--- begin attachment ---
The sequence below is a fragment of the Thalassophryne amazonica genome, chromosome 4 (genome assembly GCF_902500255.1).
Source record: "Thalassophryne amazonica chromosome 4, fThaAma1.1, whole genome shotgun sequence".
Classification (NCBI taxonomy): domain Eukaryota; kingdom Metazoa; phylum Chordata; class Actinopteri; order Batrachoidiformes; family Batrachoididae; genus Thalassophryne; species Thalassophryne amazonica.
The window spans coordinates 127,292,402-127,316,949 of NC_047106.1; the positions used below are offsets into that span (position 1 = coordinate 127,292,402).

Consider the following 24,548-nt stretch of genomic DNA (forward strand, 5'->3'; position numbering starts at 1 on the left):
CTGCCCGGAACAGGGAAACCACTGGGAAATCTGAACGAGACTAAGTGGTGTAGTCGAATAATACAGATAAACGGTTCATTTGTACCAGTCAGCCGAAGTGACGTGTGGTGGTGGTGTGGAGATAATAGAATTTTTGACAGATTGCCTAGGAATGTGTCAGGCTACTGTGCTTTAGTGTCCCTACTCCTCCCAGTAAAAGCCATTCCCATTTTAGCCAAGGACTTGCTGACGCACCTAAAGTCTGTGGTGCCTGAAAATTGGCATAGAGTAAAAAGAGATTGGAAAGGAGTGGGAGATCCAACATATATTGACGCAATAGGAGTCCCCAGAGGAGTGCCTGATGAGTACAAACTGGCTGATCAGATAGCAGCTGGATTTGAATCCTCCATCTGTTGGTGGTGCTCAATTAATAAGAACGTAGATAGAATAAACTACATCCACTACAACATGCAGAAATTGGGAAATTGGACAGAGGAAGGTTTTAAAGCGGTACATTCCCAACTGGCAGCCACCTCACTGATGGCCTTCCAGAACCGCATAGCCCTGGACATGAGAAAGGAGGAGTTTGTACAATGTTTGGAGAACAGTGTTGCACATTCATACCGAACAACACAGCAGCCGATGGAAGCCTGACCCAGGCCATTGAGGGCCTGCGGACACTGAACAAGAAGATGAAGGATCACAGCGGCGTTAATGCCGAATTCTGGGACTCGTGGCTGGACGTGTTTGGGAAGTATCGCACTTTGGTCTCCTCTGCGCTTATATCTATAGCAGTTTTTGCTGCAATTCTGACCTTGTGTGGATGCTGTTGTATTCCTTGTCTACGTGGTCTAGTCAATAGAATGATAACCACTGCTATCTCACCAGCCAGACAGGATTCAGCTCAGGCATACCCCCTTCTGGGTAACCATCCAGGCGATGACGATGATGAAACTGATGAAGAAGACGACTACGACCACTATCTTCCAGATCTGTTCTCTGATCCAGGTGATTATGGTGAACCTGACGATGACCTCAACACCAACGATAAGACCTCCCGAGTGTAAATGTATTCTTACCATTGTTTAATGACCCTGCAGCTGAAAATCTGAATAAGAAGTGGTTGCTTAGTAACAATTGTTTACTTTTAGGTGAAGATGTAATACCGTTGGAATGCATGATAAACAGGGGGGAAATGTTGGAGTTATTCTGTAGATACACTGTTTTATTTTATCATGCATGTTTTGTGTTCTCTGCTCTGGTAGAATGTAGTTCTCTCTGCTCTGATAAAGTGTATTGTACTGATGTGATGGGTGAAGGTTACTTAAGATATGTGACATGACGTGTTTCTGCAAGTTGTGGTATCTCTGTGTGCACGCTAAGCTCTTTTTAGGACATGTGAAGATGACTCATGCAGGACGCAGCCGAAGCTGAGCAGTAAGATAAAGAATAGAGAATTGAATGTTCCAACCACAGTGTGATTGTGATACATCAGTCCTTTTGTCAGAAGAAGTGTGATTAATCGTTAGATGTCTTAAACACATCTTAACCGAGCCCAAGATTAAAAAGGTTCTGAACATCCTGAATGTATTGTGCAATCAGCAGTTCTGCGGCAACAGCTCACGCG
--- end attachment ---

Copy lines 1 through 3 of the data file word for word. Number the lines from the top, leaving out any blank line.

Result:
The sequence below is a fragment of the Thalassophryne amazonica genome, chromosome 4 (genome assembly GCF_902500255.1).
Source record: "Thalassophryne amazonica chromosome 4, fThaAma1.1, whole genome shotgun sequence".
Classification (NCBI taxonomy): domain Eukaryota; kingdom Metazoa; phylum Chordata; class Actinopteri; order Batrachoidiformes; family Batrachoididae; genus Thalassophryne; species Thalassophryne amazonica.